Smoke on the Water: Stopping a Coal-fired Power Plant in Arkansas
Nationwide, coal-fired power plants appear to be on the way out. But in southwest Arkansas—next to some of the finest fish and wildlife habitat anywhere—one may be on the way in.
“Should America place a moratorium on coal-fired power plants?” I inquired of environmental attorney Rick Addison. He answered with an emphatic “No.”
Addison represents four duck-hunting clubs in southwest Arkansas administratively contesting a proposal by American Electric Power (AEP) and its subsidiary in Arkansas, Louisiana, and northeast Texas—Southwestern Electric Power Company, or SWEPCO—to build a 600-megawatt, pulverized-coal plant in Hempstead County, 15 miles northeast of Texarkana. The site is close to some of the best fish and wildlife habitat in America, including a federal wilderness area, a national wildlife refuge, and 30,000 acres of interlocking flood-basin swamps, cypress brakes, bottomland hardwoods, savannas, and wet grasslands. Locals, who tend to be economically disadvantaged, generally see the project as a get-out-of-jail-free card. They call those who question it rich NIMBYs from away.
Addison continued: “We shouldn’t have a moratorium on coal-fired power plants. We should never build another one. Pulverized coal [de rigueur, and a slightly more efficient fuel than whole coal] is not a ship we should launch into a 50-year night when its era is about over. Regardless of technology and permitting, it emits far too many pollutants. It’s London 1880 brought forward in small increments to the 21st century.”
Coal-burning plants are under assault all across America. Addison also represents environmental groups that sued Dallas-based energy corporation TXU for its plan to build 11 new pulverized-coal power plants in Texas. That ongoing action—along with public outrage and a $32 billion private-equity buyout of TXU—has persuaded the owners to cancel eight of those plants. Last June Florida enacted a law requiring utilities to consider renewable energy sources and conservation programs in the permitting process for all new power plants. California and Washington have discouraged coal generation by prohibiting utilities from obtaining power from sources that pollute more than modern gas-burning plants. A year ago Oregon denied PacificCorp permission to charge consumers for costs of new coal plants outside the state. And last September Oklahoma denied an AEP subsidiary permission to build a coal plant in the northern part of the state.
In October AEP ended an eight-year court battle with eight eastern states, 13 environmental groups, and the U.S. Environmental Protection Agency (EPA) by agreeing to spend at least $4.6 billion in pollution control and pay $15 million in civil fines and $60 million in cleanup and mitigation costs. The feds are calling it the largest environmental settlement in U.S. history.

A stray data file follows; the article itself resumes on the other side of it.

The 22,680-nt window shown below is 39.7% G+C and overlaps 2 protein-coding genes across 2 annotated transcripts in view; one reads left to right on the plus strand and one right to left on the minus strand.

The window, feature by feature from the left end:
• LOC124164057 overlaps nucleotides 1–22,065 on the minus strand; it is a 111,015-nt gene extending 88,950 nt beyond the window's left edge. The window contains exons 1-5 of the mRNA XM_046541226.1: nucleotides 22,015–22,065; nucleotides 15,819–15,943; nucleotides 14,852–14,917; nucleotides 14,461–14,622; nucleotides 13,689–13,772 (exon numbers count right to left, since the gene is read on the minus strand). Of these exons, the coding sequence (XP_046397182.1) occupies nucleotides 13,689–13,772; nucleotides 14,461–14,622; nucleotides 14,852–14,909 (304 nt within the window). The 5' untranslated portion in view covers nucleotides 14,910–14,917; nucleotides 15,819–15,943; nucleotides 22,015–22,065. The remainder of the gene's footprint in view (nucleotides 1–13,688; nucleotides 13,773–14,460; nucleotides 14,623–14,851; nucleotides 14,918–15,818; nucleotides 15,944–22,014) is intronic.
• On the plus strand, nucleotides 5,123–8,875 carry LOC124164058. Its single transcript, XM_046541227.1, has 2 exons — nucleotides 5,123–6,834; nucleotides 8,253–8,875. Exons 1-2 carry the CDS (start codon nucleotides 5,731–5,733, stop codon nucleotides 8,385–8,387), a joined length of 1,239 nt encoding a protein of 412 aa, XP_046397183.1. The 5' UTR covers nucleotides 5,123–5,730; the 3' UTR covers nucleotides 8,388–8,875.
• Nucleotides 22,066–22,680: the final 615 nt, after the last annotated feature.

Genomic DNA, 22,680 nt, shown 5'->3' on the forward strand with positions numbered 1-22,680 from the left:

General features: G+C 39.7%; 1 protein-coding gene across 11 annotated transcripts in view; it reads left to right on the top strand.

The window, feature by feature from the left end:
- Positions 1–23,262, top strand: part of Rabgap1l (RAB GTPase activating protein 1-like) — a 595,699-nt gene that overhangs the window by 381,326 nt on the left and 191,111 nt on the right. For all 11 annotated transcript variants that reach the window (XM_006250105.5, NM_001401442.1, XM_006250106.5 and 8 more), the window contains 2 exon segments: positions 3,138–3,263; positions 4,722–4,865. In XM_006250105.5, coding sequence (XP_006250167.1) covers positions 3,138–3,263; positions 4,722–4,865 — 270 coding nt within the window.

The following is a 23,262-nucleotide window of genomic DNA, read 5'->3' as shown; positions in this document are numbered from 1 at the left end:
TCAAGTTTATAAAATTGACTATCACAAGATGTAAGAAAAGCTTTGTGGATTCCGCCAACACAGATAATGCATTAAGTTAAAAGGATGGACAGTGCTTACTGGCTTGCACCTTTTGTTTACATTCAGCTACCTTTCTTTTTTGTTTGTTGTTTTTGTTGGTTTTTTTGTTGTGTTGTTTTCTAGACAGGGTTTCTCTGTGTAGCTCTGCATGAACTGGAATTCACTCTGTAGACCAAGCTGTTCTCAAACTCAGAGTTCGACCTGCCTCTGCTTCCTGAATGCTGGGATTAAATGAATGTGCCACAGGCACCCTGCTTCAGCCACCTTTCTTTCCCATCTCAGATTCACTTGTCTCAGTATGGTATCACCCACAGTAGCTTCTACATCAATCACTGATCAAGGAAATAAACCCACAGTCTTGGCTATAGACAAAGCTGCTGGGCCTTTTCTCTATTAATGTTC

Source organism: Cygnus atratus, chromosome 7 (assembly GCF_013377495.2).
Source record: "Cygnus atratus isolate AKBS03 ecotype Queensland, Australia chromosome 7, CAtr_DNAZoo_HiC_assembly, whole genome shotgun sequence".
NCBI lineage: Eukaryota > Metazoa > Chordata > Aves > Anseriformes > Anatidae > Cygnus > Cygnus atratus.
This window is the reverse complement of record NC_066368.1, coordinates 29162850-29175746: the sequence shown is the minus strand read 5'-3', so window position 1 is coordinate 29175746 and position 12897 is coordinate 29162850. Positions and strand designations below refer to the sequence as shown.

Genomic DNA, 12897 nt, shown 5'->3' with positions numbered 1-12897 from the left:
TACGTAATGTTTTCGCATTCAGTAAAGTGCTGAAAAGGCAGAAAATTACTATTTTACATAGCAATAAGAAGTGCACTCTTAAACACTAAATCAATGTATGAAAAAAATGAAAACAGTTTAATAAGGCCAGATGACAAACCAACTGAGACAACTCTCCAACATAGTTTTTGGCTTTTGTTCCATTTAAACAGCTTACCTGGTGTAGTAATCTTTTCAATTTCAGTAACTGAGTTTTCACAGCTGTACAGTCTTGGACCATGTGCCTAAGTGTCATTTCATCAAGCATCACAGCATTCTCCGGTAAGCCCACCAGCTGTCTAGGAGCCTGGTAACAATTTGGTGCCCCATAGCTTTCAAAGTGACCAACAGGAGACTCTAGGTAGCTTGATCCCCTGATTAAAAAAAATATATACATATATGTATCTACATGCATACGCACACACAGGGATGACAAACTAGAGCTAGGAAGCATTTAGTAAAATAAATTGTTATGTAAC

Coal is expensive for the public as well as utilities, and costs are measured in more than just dollars. Coal-fired power plants are the worst industrial polluters in the United States, spewing something like a third of the carbon dioxide (the main agent of global warming) produced by industry, roughly 40 percent of the mercury (a deadly nerve poison), a quarter of the nitrogen oxides (a main agent of smog), and two-thirds of the sulfur dioxide (the main agent of acid precipitation). The EPA reports that sulfur dioxide aggravates heart disease and asthma, that nitrogen oxides damage lung tissue, and that, together, these pollutants form fine particles that do both.
And yet American utilities are scrambling to build as many as 121 new coal plants. Why? With some of the data on global warming, including last summer’s massive collapse of the Arctic ice cap and predictions that summer ice could disappear in 32 years, Congress is poised to control CO2 emissions. And the utilities want to get as many plants grandfathered as possible.
They pulled this same stunt in 1977 when they talked Congress into exempting old plants from the Clean Air Act because they’d soon be “replaced.” But rather than replace the old plants, they used them for more capacity, and many of them are still polluting. Under a program called New Source Review, utilities had to install the “best available retrofit technology” if they rebuilt or expanded a plant in ways that increased pollution. Instead they gained unfair cost advantages by implementing massive, enormously expensive modifications in their oldest, dirtiest facilities—thereby increasing both pollution and production—modifications they then passed off as “routine maintenance.” The feds and states finally got fed up with the ruse and, in the late 1990s, sued 13 companies for illegally expanding, sans retrofits, 51 power plants in 12 states. This was part of the recent AEP settlement.
Still, AEP is as environmentally responsible as utilities get. In its hometown of Columbus, Ohio, it is helping transform the degraded Scioto riverfront into an attractive public park—just one of many examples. It invests heavily in energy-conservation promotion and provides incentives to reduce energy use. Throughout its 11-state service area, it makes a genuine effort to be a good neighbor. Could it be that the duck hunters and environmentalists in southwest Arkansas are fretting needlessly?
Absolutely, according to AEP and SWEPCO. Melissa McHenry, AEP’s corporate media relations manager, informs me that one of the company’s major problems is keeping wildlife, notably deer, away from its coal plants. “It [coal generation] doesn’t have an impact,” she says. “There’s wildlife everywhere. You’ll see cranes and egrets. The photographers can’t believe it.” And SWEPCO’s president, Venita McCellon-Allen, assures me that “there’s no reason the [Arkansas] plant can’t fit in beautifully with the environment.”